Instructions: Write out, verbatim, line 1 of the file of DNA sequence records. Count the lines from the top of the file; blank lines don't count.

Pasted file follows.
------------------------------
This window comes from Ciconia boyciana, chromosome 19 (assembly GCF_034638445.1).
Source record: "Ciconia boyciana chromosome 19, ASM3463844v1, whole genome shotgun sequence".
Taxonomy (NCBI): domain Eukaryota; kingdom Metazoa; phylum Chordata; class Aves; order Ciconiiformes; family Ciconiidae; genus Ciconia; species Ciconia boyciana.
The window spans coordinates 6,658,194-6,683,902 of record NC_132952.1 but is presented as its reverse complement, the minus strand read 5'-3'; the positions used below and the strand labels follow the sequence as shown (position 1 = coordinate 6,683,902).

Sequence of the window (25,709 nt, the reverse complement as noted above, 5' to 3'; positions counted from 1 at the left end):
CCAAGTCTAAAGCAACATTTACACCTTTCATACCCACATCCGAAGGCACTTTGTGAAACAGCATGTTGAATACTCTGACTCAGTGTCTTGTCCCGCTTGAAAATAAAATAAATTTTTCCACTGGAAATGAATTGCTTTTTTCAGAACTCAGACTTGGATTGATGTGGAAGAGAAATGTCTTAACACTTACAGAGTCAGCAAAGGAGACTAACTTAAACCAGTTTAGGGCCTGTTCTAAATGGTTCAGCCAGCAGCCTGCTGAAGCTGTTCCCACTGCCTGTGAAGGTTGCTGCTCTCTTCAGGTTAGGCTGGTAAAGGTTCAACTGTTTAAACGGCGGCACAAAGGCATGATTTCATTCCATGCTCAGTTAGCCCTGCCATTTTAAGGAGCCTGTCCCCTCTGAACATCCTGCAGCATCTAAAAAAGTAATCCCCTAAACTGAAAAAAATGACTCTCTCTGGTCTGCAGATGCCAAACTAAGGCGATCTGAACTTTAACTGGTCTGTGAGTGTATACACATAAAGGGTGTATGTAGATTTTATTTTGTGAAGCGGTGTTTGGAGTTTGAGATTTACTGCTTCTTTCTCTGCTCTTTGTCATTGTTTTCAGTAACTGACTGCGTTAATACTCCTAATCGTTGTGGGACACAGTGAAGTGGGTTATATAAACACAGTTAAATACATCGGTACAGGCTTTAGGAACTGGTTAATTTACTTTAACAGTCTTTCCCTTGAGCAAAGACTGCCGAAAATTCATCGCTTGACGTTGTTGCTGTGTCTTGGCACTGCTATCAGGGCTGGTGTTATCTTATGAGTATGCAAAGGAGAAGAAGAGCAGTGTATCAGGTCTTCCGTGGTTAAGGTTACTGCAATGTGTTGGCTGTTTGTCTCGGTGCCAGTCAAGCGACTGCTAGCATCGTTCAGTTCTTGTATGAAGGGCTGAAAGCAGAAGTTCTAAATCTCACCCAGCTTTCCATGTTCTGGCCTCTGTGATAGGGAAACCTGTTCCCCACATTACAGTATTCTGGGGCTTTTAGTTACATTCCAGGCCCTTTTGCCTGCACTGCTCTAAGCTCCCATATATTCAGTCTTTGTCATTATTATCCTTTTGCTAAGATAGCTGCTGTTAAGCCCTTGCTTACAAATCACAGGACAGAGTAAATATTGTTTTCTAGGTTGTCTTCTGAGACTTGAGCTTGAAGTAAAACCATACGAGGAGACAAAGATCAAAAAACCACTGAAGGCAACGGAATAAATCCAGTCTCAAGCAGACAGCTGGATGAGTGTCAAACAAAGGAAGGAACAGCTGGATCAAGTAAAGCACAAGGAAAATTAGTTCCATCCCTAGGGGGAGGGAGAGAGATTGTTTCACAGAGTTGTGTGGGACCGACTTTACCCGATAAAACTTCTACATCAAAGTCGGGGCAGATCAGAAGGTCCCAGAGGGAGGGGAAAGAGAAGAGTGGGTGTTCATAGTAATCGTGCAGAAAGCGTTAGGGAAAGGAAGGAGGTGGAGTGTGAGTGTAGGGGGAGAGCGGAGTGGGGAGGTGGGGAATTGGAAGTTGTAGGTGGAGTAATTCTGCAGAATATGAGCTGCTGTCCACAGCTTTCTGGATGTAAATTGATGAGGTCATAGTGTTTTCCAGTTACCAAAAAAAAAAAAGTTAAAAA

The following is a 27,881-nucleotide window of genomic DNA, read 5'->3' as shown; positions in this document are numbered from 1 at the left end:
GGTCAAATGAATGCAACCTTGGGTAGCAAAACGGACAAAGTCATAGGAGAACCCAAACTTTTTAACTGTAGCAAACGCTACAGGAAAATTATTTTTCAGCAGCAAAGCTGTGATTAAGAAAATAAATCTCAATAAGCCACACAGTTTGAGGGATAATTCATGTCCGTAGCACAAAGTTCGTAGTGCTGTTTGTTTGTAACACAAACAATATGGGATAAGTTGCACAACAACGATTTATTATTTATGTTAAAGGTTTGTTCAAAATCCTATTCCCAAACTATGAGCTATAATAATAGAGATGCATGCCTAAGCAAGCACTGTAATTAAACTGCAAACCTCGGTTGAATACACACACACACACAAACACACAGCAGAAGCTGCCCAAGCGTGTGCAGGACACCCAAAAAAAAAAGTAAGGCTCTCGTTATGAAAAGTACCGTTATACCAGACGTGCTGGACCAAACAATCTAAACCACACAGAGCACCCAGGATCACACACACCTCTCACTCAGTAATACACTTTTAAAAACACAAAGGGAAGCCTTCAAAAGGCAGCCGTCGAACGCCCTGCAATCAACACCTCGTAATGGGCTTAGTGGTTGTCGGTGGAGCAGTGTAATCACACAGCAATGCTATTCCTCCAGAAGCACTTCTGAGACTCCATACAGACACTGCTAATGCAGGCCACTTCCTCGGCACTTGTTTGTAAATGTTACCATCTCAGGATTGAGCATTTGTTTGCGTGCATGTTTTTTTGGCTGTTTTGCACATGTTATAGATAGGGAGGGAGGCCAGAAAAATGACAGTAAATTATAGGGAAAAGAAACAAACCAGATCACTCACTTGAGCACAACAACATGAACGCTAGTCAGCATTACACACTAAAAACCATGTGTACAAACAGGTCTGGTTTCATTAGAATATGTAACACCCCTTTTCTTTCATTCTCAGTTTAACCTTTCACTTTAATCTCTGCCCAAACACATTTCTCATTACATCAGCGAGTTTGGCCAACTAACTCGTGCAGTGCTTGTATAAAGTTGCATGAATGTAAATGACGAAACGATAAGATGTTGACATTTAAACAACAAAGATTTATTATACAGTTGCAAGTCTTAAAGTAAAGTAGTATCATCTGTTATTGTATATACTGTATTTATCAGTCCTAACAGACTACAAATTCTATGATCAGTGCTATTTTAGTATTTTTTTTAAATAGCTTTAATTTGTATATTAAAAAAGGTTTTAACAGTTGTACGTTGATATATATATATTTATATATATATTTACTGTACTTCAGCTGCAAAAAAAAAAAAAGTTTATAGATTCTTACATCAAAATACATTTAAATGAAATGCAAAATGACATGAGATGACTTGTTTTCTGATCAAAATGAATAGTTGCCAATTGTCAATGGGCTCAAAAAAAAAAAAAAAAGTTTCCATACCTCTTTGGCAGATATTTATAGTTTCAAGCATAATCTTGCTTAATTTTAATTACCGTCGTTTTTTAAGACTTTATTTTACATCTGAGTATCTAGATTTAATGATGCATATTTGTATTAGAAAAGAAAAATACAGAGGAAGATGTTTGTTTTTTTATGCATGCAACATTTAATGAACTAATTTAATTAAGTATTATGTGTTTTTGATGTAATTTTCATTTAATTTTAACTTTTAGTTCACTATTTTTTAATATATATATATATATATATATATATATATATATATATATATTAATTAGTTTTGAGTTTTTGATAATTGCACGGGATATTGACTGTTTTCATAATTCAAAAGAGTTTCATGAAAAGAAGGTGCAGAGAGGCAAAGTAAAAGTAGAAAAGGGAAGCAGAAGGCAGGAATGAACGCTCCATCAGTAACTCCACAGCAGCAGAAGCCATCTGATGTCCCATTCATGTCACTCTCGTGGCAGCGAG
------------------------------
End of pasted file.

This window comes from Ciconia boyciana, chromosome 19 (assembly GCF_034638445.1).